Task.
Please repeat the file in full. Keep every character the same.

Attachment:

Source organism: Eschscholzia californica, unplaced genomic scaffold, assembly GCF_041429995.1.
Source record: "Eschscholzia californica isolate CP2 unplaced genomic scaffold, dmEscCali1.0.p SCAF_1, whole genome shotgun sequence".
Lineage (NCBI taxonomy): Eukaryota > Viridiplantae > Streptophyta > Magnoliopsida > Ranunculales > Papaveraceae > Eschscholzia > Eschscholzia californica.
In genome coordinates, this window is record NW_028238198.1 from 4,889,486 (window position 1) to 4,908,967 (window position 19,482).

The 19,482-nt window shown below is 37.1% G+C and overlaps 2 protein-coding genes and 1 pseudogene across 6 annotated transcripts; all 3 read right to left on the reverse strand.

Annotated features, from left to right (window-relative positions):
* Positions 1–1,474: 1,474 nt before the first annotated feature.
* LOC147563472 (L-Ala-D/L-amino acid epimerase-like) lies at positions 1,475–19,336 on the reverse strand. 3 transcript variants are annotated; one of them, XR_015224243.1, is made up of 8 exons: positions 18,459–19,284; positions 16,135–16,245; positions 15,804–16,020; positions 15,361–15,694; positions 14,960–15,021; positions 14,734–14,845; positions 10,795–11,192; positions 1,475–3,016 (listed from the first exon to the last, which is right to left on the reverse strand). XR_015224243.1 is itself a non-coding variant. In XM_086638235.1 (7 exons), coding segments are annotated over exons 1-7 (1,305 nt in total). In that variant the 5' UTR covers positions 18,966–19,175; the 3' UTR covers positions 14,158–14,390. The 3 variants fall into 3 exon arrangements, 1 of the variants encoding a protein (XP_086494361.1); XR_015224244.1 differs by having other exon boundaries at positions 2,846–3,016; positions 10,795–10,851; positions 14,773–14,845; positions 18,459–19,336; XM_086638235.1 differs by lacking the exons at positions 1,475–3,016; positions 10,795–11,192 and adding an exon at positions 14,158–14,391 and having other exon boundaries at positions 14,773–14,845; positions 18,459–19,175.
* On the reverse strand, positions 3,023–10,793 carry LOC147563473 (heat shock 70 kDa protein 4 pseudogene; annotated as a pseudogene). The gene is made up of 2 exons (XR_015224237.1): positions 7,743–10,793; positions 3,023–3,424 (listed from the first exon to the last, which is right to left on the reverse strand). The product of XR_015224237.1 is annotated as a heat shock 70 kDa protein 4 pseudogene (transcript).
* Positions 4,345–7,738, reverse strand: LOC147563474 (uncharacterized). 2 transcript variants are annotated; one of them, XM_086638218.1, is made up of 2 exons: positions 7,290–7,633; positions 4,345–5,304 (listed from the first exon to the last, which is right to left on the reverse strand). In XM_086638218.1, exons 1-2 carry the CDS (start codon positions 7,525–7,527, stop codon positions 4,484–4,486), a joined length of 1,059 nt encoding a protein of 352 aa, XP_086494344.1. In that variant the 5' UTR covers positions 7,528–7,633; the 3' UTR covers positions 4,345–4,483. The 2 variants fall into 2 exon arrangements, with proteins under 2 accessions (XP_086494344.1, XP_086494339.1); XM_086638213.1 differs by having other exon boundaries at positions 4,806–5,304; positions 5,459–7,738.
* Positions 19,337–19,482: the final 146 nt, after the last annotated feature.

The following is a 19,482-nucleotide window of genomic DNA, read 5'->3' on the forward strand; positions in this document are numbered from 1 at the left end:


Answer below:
Source organism: Eschscholzia californica, unplaced genomic scaffold, assembly GCF_041429995.1.
Source record: "Eschscholzia californica isolate CP2 unplaced genomic scaffold, dmEscCali1.0.p SCAF_1, whole genome shotgun sequence".
Lineage (NCBI taxonomy): Eukaryota > Viridiplantae > Streptophyta > Magnoliopsida > Ranunculales > Papaveraceae > Eschscholzia > Eschscholzia californica.
In genome coordinates, this window is record NW_028238198.1 from 4,889,486 (window position 1) to 4,908,967 (window position 19,482).

The 19,482-nt window shown below is 37.1% G+C and overlaps 2 protein-coding genes and 1 pseudogene across 6 annotated transcripts; all 3 read right to left on the reverse strand.

Annotated features, from left to right (window-relative positions):
* Positions 1–1,474: 1,474 nt before the first annotated feature.
* LOC147563472 (L-Ala-D/L-amino acid epimerase-like) lies at positions 1,475–19,336 on the reverse strand. 3 transcript variants are annotated; one of them, XR_015224243.1, is made up of 8 exons: positions 18,459–19,284; positions 16,135–16,245; positions 15,804–16,020; positions 15,361–15,694; positions 14,960–15,021; positions 14,734–14,845; positions 10,795–11,192; positions 1,475–3,016 (listed from the first exon to the last, which is right to left on the reverse strand). XR_015224243.1 is itself a non-coding variant. In XM_086638235.1 (7 exons), coding segments are annotated over exons 1-7 (1,305 nt in total). In that variant the 5' UTR covers positions 18,966–19,175; the 3' UTR covers positions 14,158–14,390. The 3 variants fall into 3 exon arrangements, 1 of the variants encoding a protein (XP_086494361.1); XR_015224244.1 differs by having other exon boundaries at positions 2,846–3,016; positions 10,795–10,851; positions 14,773–14,845; positions 18,459–19,336; XM_086638235.1 differs by lacking the exons at positions 1,475–3,016; positions 10,795–11,192 and adding an exon at positions 14,158–14,391 and having other exon boundaries at positions 14,773–14,845; positions 18,459–19,175.
* On the reverse strand, positions 3,023–10,793 carry LOC147563473 (heat shock 70 kDa protein 4 pseudogene; annotated as a pseudogene). The gene is made up of 2 exons (XR_015224237.1): positions 7,743–10,793; positions 3,023–3,424 (listed from the first exon to the last, which is right to left on the reverse strand). The product of XR_015224237.1 is annotated as a heat shock 70 kDa protein 4 pseudogene (transcript).
* Positions 4,345–7,738, reverse strand: LOC147563474 (uncharacterized). 2 transcript variants are annotated; one of them, XM_086638218.1, is made up of 2 exons: positions 7,290–7,633; positions 4,345–5,304 (listed from the first exon to the last, which is right to left on the reverse strand). In XM_086638218.1, exons 1-2 carry the CDS (start codon positions 7,525–7,527, stop codon positions 4,484–4,486), a joined length of 1,059 nt encoding a protein of 352 aa, XP_086494344.1. In that variant the 5' UTR covers positions 7,528–7,633; the 3' UTR covers positions 4,345–4,483. The 2 variants fall into 2 exon arrangements, with proteins under 2 accessions (XP_086494344.1, XP_086494339.1); XM_086638213.1 differs by having other exon boundaries at positions 4,806–5,304; positions 5,459–7,738.
* Positions 19,337–19,482: the final 146 nt, after the last annotated feature.

The following is a 19,482-nucleotide window of genomic DNA, read 5'->3' on the forward strand; positions in this document are numbered from 1 at the left end: